Two years ago, I started the tradition of making Easter dresses for my girls. At that time, I had a bunch of leftover white satin. I invented a pattern on the fly and my tiny girls looked like little angels. The dresses came out so well, helped me get rid of excess fabric that would otherwise be thrown out or donated, cost nothing and exercised my creativity that I decided to try again the next year. I didn’t have any traditional Easter fabrics last year so one daughter was in a Victorian-style dress made from leftover yellow satin lining with white puffy sleeves from scraps of white linen and the other daughter in a dolman-sleeve khaki knit dress with a red fabric rose. Again, they were unique dresses and I had a lot of fun making them while continuing to get rid of excess fabric. (My husband calls this uncluttering very, very, very slowly.)
Since today is Earth Day where we all focus on the tenets of reduce, reuse, recycle, I wanted to share the results of this year’s dresses.
This year, my oldest daughter made a request. “Mom, I want you to knit me something.” she said. I had not done very much knitting recently but this request reignited my interest. In keeping with my Easter decluttering tradition, however, I decided to use yarns that I already had on hand. I settled on some large cones of cotton yarn that have been sitting around for years! I had four colors: red, blue, yellow and white. Since I had to make two dresses, I needed a pattern that would work up quickly. I found a great free pattern on the Lion Brand Yarn website for a simple knit sundress with pockets. The pockets sold my daughter.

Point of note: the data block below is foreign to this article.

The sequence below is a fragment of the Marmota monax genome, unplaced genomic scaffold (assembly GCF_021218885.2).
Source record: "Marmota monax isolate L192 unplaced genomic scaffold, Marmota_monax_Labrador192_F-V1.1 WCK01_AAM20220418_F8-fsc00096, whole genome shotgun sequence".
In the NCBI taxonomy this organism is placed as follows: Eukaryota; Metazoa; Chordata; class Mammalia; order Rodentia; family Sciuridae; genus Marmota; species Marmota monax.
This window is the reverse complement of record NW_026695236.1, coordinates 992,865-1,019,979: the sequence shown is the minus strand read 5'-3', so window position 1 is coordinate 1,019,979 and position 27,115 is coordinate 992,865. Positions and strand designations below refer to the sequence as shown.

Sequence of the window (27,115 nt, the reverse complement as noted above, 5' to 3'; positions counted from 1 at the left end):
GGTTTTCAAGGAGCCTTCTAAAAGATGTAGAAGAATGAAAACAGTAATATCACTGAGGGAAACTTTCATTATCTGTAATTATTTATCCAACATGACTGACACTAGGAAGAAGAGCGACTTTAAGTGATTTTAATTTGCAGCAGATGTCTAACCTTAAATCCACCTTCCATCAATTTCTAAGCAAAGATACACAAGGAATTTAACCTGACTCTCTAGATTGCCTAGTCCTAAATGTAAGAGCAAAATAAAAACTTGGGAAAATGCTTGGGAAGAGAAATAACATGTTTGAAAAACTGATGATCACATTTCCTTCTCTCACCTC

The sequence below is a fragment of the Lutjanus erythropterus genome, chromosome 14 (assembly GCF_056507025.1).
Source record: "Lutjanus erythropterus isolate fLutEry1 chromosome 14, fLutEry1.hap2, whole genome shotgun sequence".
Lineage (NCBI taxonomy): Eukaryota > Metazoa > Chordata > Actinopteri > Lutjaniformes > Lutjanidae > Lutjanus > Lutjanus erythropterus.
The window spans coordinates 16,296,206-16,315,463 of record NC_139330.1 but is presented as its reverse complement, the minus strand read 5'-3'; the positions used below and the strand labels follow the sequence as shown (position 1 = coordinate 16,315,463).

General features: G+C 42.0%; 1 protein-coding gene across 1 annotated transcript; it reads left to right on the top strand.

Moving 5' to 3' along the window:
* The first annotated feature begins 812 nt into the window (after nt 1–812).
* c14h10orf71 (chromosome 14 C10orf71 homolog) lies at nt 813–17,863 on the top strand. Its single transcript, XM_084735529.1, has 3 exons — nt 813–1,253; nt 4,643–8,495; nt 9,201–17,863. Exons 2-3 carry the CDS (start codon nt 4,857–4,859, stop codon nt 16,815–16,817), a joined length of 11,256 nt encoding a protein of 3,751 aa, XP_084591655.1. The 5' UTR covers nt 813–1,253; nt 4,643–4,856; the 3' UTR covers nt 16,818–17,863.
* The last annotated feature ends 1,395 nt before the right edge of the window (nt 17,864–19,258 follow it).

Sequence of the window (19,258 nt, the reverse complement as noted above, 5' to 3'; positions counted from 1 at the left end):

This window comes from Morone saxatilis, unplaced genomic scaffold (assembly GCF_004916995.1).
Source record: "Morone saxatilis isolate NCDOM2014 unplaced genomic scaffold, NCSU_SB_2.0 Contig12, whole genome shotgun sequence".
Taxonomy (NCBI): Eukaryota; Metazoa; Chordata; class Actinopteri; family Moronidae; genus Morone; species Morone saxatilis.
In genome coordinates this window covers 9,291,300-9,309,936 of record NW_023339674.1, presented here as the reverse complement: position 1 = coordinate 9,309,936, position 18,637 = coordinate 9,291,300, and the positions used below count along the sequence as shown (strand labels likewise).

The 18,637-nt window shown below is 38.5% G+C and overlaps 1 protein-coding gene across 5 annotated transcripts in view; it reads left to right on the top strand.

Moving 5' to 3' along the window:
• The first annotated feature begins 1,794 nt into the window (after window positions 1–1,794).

The pattern worked up very quickly and was really simple. I made one dress red with yellow accents and the other blue with white accents. After all the knitting was done, however, I discovered with horror that the dress would not fit over my daughter’s head! it was too tight. So, I made a little adjustment to one of the side straps to make it into a button tab. Voila! Problem solved.
For the second dress, I altered the neck shaping to start earlier so that I didn’t run into this problem and didn’t need the tab shoulder.
At this point, the dresses were done and were really cute, but they needed a little something to make them look more like Easter dresses. Easter dresses generally have pinks and pastels. My primary colors were a bit bold. So, I did some thinking and again took a clue from my daughters who were thrilled with all the spring flowers coming up in the yard. Knitted flowers!
There are a million patterns out there for yarn flowers. A few are knitted, like the red rose above that came from Nicki Epstein’s wonderful book, Knitting Over the Edge. But the really extraordinary (and quite frankly a little silly) flowers are crocheted. The blue pansy above, the white “bluebell” below and daffodils came from Flower Garden Afghans by Carol Alexander. Knitting purists may shudder at the combination of knit and crochet in these dresses but my girls LOVE the results.
Since the flowers are a bit over the top, I put all the flowers on safety pins so they can be removed if we want a plainer look or for washing.
It was a bit hard for my oldest daughter to wait for her dress to be done and she became impatient wanting to know why I wasn’t finished yet. But she was a very willing model.
My other model was unavailable due to naptime so we present her dress below.
It was a ton of fun making the dresses and the look on my girl’s faces was worth all the effort! At this point, I still had quite a bit of yarn left.
What to do with all the excess? Read on for phase two!